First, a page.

Nigerian military forces have rescued 178 people being held by the Islamist insurgent group Boko Haram in the northeast of the country.
Of those freed, 101 were children, 67 were women and the rest were men, military spokesman Colonel Tukur Gusau said late Sunday.
The Nigerian Air Force reported killing "a large number'' of militants while helping ground troops repel an attack on Bitta village, 50 kilometers southwest of the army operations that took place around Bama in northeastern Borno state.
Sunday's statements did not specify when the attacks occurred.
Last week, the army rescued 71 kidnapped people.
Boko Haram militants frequently raid villages and kidnap residents, forcing them to convert to Islam.
A Boko Haram raid in which nearly 300 schoolgirls were kidnapped from a small town in the northeast last year made global headlines and condemnation of the Islamic extremist group. More than 200 of the girls are still missing, although hundreds of others have been freed from Boko Haram captivity this year.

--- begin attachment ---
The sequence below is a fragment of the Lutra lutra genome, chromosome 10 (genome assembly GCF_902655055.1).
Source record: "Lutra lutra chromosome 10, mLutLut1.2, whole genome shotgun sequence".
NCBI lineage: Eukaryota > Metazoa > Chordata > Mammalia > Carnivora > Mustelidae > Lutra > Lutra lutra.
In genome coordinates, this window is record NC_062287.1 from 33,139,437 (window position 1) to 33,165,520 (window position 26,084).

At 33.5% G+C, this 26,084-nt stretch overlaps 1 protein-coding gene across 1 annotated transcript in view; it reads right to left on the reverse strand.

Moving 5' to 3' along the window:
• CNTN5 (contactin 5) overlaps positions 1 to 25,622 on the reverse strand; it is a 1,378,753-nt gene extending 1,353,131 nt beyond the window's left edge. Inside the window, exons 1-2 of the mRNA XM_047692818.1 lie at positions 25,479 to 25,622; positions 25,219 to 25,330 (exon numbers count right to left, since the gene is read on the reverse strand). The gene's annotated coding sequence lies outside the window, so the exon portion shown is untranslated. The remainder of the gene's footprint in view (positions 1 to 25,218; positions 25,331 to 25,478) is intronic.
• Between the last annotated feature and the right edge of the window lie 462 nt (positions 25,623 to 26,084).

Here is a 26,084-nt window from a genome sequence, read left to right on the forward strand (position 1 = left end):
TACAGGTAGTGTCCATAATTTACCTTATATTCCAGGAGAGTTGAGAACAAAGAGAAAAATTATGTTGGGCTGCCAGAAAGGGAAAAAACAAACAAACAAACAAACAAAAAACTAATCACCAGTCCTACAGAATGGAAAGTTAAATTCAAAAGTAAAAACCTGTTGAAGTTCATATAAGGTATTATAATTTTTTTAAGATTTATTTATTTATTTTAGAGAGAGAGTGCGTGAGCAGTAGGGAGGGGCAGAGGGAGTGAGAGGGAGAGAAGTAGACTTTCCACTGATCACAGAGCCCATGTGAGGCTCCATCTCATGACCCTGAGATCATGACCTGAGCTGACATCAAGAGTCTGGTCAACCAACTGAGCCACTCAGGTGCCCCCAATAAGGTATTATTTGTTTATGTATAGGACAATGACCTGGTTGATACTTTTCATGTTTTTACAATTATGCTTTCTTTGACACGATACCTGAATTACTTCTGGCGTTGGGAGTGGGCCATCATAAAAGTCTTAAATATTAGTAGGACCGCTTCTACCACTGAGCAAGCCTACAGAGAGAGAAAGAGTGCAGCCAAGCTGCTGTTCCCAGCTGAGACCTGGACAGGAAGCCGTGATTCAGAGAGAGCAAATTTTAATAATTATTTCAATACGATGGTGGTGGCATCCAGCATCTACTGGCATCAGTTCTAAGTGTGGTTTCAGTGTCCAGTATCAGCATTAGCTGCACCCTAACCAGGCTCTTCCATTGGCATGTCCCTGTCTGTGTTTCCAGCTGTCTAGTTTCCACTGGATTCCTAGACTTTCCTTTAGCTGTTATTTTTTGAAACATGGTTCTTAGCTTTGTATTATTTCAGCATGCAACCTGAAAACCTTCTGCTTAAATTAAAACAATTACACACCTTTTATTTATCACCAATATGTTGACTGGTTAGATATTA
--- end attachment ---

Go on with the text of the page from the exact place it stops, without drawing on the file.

The extremists distributed a new video on Twitter on Sunday purporting to show attacks on Nigerian army barracks in the states of Borno and Yobe. The video also shows the beheading of a man in military fatigues said to be a Nigerian soldier.
According to a translation by the SITE Intelligence Group, an unidentified fighter, shown in the video with looted army weapons and ammunition, says the footage shows Nigeria's military has not forced Boko Haram from its positions and got them hemmed into the Sambisa Forest, as the military has claimed.
Some of those rescued last week said they had been held by Boko Haram for up to one year in villages just 40 kilometers (25 miles) from Maiduguri.
Boko Haram has been carrying out a bloody campaign of terrorism in its quest to turn Nigeria into a hard-line Islamic state.
Boko Haram began its insurgency in Nigeria in 2009 and since then has killed thousands of Nigerians in shootings and bombings. The Nigerian government responded with a state of emergency in three northern states where Boko Haram is most active, but that action has failed to halt attacks.
Cameroon, along with Chad and Niger deployed troops earlier this year to fight Boko Haram after the militants launched a series of cross-border attacks. Last month those countries joined Nigeria and Benin in announcing a new regional task force headquartered in Chad's capital N'Djamena to counter the militants.
Some material for this report came from the Associated Press.